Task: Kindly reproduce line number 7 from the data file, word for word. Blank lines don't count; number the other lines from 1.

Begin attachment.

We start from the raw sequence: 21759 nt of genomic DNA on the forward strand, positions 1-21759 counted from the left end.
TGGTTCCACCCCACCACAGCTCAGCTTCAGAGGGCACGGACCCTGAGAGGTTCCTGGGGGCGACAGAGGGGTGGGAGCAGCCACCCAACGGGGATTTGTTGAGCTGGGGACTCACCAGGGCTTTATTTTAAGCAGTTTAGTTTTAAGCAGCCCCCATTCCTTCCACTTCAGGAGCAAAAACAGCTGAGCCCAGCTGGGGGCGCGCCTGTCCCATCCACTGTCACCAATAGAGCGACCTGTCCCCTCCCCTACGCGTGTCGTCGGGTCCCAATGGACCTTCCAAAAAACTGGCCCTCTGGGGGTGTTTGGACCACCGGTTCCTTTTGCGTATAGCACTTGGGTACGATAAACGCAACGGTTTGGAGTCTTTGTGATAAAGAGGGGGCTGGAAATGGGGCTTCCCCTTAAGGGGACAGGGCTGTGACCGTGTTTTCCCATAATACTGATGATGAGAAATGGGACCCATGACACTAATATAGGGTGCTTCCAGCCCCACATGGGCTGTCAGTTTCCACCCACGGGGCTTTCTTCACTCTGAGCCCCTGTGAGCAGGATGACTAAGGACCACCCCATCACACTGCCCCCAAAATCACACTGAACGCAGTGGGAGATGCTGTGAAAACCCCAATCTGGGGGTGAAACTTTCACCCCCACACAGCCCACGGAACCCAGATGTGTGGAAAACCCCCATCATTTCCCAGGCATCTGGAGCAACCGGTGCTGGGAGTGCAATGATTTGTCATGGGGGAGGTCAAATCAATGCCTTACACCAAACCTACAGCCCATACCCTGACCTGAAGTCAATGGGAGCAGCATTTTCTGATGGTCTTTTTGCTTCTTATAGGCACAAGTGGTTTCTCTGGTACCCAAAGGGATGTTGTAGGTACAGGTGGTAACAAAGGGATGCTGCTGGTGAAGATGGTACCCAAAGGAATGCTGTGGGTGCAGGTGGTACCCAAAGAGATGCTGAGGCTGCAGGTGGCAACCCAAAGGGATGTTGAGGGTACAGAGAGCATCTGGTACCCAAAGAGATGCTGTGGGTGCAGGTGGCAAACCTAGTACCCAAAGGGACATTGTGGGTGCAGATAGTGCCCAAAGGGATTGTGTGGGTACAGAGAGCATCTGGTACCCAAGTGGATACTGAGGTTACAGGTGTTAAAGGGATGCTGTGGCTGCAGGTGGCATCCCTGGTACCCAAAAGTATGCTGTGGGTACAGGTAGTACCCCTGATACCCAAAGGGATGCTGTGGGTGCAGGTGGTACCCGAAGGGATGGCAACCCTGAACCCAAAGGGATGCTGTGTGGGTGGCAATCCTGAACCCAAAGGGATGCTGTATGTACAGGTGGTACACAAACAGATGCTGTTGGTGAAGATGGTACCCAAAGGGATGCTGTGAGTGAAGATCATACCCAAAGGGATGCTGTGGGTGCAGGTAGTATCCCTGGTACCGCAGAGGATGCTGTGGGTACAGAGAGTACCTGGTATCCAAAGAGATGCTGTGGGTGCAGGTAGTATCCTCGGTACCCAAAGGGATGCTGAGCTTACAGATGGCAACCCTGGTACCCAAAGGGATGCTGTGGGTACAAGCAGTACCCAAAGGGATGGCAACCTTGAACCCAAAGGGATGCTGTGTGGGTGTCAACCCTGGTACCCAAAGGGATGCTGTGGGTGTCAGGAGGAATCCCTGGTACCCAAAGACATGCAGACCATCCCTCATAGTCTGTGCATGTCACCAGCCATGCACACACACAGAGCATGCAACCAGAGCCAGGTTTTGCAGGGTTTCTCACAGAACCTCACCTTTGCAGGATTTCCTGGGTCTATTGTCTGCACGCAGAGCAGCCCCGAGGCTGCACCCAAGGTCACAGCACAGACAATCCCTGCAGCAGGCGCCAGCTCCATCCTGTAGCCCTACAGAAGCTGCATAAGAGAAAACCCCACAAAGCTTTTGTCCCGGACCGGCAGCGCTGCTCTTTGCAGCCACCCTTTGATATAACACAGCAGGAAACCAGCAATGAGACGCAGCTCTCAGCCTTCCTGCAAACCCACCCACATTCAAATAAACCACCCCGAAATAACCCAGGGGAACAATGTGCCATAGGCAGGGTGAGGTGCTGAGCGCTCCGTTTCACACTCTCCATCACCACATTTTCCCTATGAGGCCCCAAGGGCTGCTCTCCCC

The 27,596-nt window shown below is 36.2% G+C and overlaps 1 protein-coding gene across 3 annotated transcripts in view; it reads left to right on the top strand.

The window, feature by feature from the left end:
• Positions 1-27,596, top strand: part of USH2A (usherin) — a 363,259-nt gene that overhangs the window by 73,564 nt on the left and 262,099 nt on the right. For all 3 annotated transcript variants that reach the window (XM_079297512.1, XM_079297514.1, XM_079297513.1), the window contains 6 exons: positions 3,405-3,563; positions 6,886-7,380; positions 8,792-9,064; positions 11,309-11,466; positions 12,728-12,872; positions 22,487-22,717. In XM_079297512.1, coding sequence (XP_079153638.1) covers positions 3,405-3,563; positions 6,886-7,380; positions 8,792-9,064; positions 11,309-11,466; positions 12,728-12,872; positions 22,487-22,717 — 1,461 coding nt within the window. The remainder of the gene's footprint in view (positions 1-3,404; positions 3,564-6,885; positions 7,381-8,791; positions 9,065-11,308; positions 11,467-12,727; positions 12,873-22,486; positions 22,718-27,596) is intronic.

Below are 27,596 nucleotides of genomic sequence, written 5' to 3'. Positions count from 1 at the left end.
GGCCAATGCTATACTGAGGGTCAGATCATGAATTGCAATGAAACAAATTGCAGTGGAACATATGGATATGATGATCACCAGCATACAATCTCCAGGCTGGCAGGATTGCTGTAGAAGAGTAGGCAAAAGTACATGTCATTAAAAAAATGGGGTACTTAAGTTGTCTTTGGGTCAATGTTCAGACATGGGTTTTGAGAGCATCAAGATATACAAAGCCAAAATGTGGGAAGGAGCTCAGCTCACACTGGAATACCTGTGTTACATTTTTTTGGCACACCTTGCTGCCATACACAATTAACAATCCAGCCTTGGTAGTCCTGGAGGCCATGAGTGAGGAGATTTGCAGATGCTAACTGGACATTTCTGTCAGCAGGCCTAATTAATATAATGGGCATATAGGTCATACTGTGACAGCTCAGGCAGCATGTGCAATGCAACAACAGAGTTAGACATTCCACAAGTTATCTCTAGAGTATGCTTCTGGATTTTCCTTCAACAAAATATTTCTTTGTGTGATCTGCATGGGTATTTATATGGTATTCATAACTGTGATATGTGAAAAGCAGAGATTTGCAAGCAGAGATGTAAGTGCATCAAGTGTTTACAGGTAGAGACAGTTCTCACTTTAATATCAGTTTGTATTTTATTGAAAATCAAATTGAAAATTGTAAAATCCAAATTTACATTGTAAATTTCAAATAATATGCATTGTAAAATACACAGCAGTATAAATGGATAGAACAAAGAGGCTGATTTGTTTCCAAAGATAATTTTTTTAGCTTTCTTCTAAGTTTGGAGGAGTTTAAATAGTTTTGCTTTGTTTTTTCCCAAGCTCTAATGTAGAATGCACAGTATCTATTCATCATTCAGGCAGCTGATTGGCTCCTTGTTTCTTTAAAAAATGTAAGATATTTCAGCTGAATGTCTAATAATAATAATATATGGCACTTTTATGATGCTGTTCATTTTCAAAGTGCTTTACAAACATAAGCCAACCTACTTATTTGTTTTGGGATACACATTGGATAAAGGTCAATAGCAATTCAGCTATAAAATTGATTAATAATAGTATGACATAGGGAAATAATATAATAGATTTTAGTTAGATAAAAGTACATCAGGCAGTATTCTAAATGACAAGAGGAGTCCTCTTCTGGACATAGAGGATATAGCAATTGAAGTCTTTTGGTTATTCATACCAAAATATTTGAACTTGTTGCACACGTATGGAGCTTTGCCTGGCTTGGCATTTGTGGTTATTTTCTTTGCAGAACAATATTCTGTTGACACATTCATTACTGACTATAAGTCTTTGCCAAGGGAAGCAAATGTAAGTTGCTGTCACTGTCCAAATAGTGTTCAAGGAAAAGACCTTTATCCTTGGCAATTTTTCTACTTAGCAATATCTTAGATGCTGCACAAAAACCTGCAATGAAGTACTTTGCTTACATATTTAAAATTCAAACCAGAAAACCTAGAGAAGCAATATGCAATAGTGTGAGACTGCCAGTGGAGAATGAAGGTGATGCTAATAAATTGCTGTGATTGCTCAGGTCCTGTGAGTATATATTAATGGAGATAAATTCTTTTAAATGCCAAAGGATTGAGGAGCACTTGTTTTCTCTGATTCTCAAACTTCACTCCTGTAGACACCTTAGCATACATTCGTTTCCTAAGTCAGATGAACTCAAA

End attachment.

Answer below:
GGCCAATGCTATACTGAGGGTCAGATCATGAATTGCAATGAAACAAATTGCAGTGGAACATATGGATATGATGATCACCAGCATACAATCTCCAGGCTGGCAGGATTGCTGTAGAAGAGTAGGCAAAAGTACATGTCATTAAAAAAATGGGGTACTTAAGTTGTCTTTGGGTCAATGTTCAGACATGGGTTTTGAGAGCATCAAGATATACAAAGCCAAAATGTGGGAAGGAGCTCAGCTCACACTGGAATACCTGTGTTACATTTTTTTGGCACACCTTGCTGCCATACACAATTAACAATCCAGCCTTGGTAGTCCTGGAGGCCATGAGTGAGGAGATTTGCAGATGCTAACTGGACATTTCTGTCAGCAGGCCTAATTAATATAATGGGCATATAGGTCATACTGTGACAGCTCAGGCAGCATGTGCAATGCAACAACAGAGTTAGACATTCCACAAGTTATCTCTAGAGTATGCTTCTGGATTTTCCTTCAACAAAATATTTCTTTGTGTGATCTGCATGGGTATTTATATGGTATTCATAACTGTGATATGTGAAAAGCAGAGATTTGCAAGCAGAGATGTAAGTGCATCAAGTGTTTACAGGTAGAGACAGTTCTCACTTTAATATCAGTTTGTATTTTATTGAAAATCAAATTGAAAATTGTAAAATCCAAATTTACATTGTAAATTTCAAATAATATGCATTGTAAAATACACAGCAGTATAAATGGATAGAACAAAGAGGCTGATTTGTTTCCAAAGATAATTTTTTTAGCTTTCTTCTAAGTTTGGAGGAGTTTAAATAGTTTTGCTTTGTTTTTTCCCAAGCTCTAATGTAGAATGCACAGTATCTATTCATCATTCAGGCAGCTGATTGGCTCCTTGTTTCTTTAAAAAATGTAAGATATTTCAGCTGAATGTCTAATAATAATAATATATGGCACTTTTATGATGCTGTTCATTTTCAAAGTGCTTTACAAACATAAGCCAACCTACTTATTTGTTTTGGGATACACATTGGATAAAGGTCAATAGCAATTCAGCTATAAAATTGATTAATAATAGTATGACATAGGGAAATAATATAATAGATTTTAGTTAGATAAAAGTACATCAGGCAGTATTCTAAATGACAAGAGGAGTCCTCTTCTGGACATAGAGGATATAGCAATTGAAGTCTTTTGGTTATTCATACCAAAATATTTGAACTTGTTGCACACGTATGGAGCTTTGCCTGGCTTGGCATTTGTGGTTATTTTCTTTGCAGAACAATATTCTGTTGACACATTCATTACTGACTATAAGTCTTTGCCAAGGGAAGCAAATGTAAGTTGCTGTCACTGTCCAAATAGTGTTCAAGGAAAAGACCTTTATCCTTGGCAATTTTTCTACTTAGCAATATCTTAGATGCTGCACAAAAACCTGCAATGAAGTACTTTGCTTACATATTTAAAATTCAAACCAGAAAACCTAGAGAAGCAATATGCAATAGTGTGAGACTGCCAGTGGAGAATGAAGGTGATGCTAATAAATTGCTGTGATTGCTCAGGTCCTGTGAGTATATATTAATGGAGATAAATTCTTTTAAATGCCAAAGGATTGAGGAGCACTTGTTTTCTCTGATTCTCAAACTTCACTCCTGTAGACACCTTAGCATACATTCGTTTCCTAAGTCAGATGAACTCAAA